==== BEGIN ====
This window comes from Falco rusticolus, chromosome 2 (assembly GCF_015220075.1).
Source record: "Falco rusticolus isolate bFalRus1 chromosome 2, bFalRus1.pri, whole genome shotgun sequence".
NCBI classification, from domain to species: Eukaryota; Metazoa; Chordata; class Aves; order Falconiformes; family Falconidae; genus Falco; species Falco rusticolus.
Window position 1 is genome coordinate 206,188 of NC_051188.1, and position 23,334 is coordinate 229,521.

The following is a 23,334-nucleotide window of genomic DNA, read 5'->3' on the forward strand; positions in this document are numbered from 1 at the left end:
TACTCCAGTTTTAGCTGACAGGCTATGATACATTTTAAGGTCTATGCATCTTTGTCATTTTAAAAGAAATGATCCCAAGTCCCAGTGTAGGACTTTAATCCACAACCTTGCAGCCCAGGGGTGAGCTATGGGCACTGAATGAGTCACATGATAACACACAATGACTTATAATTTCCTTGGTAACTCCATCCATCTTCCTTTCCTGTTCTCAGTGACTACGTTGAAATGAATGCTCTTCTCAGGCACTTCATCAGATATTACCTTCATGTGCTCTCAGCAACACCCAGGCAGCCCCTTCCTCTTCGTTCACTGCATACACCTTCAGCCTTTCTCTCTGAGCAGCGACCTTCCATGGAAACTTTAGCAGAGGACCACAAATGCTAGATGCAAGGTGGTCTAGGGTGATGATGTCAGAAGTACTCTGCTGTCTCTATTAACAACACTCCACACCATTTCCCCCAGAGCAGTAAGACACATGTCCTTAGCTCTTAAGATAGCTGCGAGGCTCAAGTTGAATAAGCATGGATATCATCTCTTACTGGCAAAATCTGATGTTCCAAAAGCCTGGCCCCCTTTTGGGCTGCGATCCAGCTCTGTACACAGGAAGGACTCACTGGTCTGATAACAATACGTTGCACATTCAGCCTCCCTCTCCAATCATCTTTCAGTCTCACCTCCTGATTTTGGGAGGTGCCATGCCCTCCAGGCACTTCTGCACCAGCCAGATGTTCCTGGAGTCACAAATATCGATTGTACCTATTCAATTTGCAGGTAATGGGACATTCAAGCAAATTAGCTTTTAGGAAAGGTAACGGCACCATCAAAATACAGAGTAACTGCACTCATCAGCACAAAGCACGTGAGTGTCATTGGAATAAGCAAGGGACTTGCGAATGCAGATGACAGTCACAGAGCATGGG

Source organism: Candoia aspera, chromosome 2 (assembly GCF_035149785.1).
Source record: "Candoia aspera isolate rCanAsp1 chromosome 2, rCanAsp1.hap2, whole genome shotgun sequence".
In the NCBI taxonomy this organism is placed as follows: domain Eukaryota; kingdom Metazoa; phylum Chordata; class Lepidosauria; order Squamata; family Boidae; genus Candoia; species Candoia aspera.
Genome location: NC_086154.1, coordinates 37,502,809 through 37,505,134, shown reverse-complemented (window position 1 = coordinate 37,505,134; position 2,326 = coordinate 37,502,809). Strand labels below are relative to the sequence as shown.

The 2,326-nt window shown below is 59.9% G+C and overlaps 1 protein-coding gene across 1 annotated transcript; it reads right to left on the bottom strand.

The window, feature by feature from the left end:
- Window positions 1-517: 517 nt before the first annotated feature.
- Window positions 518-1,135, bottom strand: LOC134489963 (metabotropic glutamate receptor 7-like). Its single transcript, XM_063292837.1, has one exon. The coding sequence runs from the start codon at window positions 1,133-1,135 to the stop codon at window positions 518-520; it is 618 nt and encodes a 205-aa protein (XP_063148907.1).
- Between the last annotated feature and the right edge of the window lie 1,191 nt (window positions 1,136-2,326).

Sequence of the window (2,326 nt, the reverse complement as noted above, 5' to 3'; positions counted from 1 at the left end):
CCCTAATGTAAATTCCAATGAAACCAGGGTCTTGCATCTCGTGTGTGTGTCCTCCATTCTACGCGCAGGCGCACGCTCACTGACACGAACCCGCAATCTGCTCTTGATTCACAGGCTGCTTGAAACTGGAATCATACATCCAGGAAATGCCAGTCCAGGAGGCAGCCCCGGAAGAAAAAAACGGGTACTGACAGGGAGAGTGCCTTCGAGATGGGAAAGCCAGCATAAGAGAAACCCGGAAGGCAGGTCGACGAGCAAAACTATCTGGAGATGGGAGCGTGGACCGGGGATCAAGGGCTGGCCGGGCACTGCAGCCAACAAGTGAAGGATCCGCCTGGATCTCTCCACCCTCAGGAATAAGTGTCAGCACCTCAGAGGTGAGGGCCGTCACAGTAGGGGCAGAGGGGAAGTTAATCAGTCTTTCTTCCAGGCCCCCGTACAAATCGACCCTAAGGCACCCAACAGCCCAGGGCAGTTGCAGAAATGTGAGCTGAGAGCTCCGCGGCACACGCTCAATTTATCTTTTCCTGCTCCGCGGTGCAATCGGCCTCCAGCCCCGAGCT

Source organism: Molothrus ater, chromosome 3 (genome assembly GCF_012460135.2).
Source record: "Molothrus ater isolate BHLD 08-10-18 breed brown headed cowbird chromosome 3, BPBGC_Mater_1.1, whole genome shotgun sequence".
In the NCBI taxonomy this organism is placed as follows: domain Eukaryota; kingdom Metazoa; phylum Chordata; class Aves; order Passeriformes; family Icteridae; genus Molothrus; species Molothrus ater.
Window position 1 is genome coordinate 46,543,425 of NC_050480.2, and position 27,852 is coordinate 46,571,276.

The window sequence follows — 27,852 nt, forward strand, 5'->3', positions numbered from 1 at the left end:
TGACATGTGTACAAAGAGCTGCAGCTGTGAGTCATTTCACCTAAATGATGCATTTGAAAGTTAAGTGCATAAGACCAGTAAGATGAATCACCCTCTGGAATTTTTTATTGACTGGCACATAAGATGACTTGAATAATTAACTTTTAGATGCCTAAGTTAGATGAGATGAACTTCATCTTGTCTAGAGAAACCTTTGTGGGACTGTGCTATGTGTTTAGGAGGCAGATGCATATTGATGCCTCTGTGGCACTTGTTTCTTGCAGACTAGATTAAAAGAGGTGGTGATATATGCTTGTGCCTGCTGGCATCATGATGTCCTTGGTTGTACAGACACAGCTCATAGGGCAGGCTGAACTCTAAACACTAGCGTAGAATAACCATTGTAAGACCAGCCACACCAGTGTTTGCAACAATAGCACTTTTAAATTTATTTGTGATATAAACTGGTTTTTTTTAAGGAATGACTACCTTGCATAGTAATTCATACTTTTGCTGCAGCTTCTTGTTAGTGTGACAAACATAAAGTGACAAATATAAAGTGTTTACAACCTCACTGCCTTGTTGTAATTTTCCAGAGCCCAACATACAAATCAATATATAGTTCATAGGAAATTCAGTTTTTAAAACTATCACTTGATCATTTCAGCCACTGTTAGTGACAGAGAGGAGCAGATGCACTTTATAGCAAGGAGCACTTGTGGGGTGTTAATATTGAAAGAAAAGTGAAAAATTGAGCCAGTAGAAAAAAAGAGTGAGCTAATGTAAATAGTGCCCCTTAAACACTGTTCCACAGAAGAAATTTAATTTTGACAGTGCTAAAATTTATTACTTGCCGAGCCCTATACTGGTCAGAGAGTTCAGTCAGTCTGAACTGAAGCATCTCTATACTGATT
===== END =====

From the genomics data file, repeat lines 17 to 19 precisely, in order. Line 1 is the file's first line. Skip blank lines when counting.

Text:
CCCTAATGTAAATTCCAATGAAACCAGGGTCTTGCATCTCGTGTGTGTGTCCTCCATTCTACGCGCAGGCGCACGCTCACTGACACGAACCCGCAATCTGCTCTTGATTCACAGGCTGCTTGAAACTGGAATCATACATCCAGGAAATGCCAGTCCAGGAGGCAGCCCCGGAAGAAAAAAACGGGTACTGACAGGGAGAGTGCCTTCGAGATGGGAAAGCCAGCATAAGAGAAACCCGGAAGGCAGGTCGACGAGCAAAACTATCTGGAGATGGGAGCGTGGACCGGGGATCAAGGGCTGGCCGGGCACTGCAGCCAACAAGTGAAGGATCCGCCTGGATCTCTCCACCCTCAGGAATAAGTGTCAGCACCTCAGAGGTGAGGGCCGTCACAGTAGGGGCAGAGGGGAAGTTAATCAGTCTTTCTTCCAGGCCCCCGTACAAATCGACCCTAAGGCACCCAACAGCCCAGGGCAGTTGCAGAAATGTGAGCTGAGAGCTCCGCGGCACACGCTCAATTTATCTTTTCCTGCTCCGCGGTGCAATCGGCCTCCAGCCCCGAGCT

Source organism: Molothrus ater, chromosome 3 (genome assembly GCF_012460135.2).
Source record: "Molothrus ater isolate BHLD 08-10-18 breed brown headed cowbird chromosome 3, BPBGC_Mater_1.1, whole genome shotgun sequence".